SRINAGAR – Even after the release of more detained mainstream politicians in Srinagar, hopes of the regional political parties restarting political activities still remains a far cry in Kashmir.
Sajjad Lone of the Peoples Conference (PC) and Waheed Para of the Peoples Democratic Party (PDP) were released on Wednesday and placed under house arrest in Srinagar.
Three former chief ministers, Farooq Abdullah, Omar Abdullah and Mehbooba Mufti among other senior politicians who were placed under detention on August 5 last year when Article 370 was abrogated.
Besides the three former chief ministers, Abdur Rahim Rather, Ali Muhammad Sagar, Naeem Akhtar, Mubarak Gul and former IAS officer Shah Faesal are among those still under detention inside the MLA hostel in Srinagar which has been declared as a sub-jail.
Kashmiri politicians who have been released after their detention on August 5 last year have denied that they had given any undertaking to the authorities as a pre-condition to their release.
“I have given no undertaking and the authorities have revoked my detention without any pre-condition”, said a senior mainstream politician who was released recently , but continues to remain under house arrest in Srinagar.
Authorities are considering the release of all other detained Kashmiri politicians in the coming days although there is no clarity on whether or not the three former chief ministers would also be released sometime soon.
Reports that the authorities are considering action for alleged criminal involvement against some of the detained leaders are also hot in the power corridors of the newly-created Union Territory.
“Everyone of us has to pay for his or her sins. That is the law of nature and there is no escaping from this fundamental reality”, said a top security officer who did not want to be named.
What comes as a serious blow to the future of these mainstream politicians is that the common man hardly appears to be bothered about their release.
“I was a poor rickshaw driver when these leaders flew in aeroplanes and helicopters. I remain a rickshaw driver when they are under detention. Their release is of no consequence to my daily struggle for survival,” said Javaid Rather, a local rickshaw driver.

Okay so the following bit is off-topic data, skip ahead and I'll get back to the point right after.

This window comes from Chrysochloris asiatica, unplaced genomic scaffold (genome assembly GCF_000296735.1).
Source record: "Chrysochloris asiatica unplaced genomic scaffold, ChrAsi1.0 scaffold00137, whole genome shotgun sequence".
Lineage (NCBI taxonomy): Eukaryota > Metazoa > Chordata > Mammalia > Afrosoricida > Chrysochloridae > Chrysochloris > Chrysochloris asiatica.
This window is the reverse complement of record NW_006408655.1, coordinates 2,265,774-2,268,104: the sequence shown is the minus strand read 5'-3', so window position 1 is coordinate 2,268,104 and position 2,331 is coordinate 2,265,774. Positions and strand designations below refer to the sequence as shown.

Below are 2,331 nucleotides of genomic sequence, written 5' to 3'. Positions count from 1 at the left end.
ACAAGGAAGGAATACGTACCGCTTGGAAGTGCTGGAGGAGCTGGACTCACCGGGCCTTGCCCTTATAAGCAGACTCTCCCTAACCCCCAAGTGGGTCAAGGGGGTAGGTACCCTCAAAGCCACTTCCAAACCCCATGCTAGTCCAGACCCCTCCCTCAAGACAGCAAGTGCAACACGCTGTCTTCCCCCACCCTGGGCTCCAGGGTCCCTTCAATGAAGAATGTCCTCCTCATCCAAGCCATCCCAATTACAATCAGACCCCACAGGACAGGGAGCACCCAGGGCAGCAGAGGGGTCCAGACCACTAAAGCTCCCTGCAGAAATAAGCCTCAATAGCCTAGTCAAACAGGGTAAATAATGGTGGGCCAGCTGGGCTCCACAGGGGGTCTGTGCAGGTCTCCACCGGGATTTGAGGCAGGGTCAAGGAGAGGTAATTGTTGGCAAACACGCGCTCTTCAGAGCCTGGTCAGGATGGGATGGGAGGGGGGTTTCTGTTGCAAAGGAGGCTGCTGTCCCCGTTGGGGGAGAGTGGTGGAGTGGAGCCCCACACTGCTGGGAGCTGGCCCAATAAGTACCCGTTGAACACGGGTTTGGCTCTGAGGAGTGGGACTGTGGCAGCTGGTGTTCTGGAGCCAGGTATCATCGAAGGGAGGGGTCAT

Having raised hopes of autonomy, self-rule and other so-called vision documents among their voters, all mainstream politicians of Kashmir will have to eat more than their share of humble pie when they face voters in the next elections.
“The best they can now demand is statehood. Union Home Minister Amit Shah has already said during his speech in the Parliament when Article 370 was abrogated that statehood would be restored to J&K when the situation returns to normal.
“What is there to bargain for that the mainstream politicians can promise the people now?” said Suhail Mir, a local advocate.
Ironically, talking of development, healthcare, education, tourism and trade have never remained among top electoral promises of the mainstream parties in Kashmir.
To match the ‘Azadi’ slogan of the separatists, local politicians have always spoken of J&K’s special status and establishing of Kashmir as a free trade zone between India and Pakistan.
It is literally impossible for the regional political parties to convince people that they would get Article 370 back once voted to power.
Statehood is not something that finds great favour with the local people especially if the demand comes from those politicians who have promised the sky to Kashmiris in the past.
In a nutshell, the difference between politicians of national and regional mainstream parties has shrunk to such an extent that there is very little for Kashmiri politicians to catch the imagination of voters in future.
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